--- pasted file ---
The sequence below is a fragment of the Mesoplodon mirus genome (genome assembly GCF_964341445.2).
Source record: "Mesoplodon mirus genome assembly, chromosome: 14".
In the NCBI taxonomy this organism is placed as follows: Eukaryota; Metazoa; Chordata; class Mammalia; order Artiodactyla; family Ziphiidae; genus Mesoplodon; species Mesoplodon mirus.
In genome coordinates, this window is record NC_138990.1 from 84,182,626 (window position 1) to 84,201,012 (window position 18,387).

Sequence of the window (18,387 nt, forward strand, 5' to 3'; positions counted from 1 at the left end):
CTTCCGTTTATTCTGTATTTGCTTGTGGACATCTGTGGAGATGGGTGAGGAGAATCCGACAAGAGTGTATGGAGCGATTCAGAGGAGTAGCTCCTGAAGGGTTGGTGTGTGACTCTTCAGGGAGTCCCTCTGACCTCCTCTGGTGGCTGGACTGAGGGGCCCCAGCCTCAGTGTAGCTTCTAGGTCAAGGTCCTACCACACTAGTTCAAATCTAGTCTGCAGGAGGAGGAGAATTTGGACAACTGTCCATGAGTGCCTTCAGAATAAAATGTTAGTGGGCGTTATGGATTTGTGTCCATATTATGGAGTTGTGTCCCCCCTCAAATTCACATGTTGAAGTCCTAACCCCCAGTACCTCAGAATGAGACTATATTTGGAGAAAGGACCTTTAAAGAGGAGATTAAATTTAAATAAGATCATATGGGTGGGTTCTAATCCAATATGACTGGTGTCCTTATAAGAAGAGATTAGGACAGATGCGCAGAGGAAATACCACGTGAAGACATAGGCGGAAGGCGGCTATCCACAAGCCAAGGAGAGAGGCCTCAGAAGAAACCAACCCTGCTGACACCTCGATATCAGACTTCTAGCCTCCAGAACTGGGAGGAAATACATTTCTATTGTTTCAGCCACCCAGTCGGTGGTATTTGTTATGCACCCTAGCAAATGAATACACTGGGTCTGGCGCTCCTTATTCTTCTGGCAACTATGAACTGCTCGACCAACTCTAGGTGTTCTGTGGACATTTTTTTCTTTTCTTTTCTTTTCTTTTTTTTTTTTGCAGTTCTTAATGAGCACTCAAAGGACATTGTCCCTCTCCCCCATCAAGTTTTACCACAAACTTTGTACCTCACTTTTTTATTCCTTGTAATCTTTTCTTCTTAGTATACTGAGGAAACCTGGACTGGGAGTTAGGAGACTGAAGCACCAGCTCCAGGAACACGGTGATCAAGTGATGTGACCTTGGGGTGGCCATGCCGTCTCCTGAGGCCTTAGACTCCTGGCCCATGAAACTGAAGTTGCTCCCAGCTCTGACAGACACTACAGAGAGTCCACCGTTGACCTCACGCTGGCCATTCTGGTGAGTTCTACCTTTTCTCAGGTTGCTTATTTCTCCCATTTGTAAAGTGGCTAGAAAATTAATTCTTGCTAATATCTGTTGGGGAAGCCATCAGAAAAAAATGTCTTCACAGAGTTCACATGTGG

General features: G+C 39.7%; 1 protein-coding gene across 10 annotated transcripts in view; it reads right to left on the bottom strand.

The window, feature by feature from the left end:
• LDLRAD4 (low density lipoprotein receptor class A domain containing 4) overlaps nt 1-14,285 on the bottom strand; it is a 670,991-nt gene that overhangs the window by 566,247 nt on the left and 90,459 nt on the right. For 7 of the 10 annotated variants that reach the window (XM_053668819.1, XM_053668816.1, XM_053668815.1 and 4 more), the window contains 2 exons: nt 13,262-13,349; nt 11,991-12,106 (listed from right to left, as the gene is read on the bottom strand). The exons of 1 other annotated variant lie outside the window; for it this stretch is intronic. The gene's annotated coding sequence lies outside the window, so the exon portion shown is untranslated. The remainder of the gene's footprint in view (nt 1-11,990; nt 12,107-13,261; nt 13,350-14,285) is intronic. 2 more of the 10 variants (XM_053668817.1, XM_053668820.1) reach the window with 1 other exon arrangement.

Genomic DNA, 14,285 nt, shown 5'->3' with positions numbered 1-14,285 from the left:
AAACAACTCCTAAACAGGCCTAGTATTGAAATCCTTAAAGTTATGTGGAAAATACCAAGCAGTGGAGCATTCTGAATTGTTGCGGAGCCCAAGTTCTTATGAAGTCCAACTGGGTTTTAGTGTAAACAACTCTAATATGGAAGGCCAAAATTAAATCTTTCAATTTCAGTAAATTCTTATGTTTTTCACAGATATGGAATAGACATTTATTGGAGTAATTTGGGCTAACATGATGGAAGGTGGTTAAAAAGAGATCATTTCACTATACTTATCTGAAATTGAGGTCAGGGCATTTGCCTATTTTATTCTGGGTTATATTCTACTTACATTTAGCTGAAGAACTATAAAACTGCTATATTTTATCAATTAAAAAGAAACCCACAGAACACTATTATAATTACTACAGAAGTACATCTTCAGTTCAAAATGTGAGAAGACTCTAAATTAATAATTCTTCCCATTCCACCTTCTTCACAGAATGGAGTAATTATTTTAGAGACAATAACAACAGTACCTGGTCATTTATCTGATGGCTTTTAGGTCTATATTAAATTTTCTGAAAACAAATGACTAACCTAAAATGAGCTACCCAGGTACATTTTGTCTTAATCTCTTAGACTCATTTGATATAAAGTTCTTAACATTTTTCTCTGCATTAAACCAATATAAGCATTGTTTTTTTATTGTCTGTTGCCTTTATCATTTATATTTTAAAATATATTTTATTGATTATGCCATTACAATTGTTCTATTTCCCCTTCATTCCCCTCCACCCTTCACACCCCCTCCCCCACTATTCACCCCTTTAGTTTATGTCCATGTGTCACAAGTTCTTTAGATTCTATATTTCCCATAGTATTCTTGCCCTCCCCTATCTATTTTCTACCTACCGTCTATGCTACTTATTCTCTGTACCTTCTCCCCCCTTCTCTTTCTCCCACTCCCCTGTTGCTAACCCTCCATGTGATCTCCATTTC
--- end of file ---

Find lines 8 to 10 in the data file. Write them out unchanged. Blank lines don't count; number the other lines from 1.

The window, feature by feature from the left end:
• LDLRAD4 (low density lipoprotein receptor class A domain containing 4) overlaps nt 1-14,285 on the bottom strand; it is a 670,991-nt gene that overhangs the window by 566,247 nt on the left and 90,459 nt on the right. For 7 of the 10 annotated variants that reach the window (XM_053668819.1, XM_053668816.1, XM_053668815.1 and 4 more), the window contains 2 exons: nt 13,262-13,349; nt 11,991-12,106 (listed from right to left, as the gene is read on the bottom strand). The exons of 1 other annotated variant lie outside the window; for it this stretch is intronic. The gene's annotated coding sequence lies outside the window, so the exon portion shown is untranslated. The remainder of the gene's footprint in view (nt 1-11,990; nt 12,107-13,261; nt 13,350-14,285) is intronic. 2 more of the 10 variants (XM_053668817.1, XM_053668820.1) reach the window with 1 other exon arrangement.

Genomic DNA, 14,285 nt, shown 5'->3' with positions numbered 1-14,285 from the left: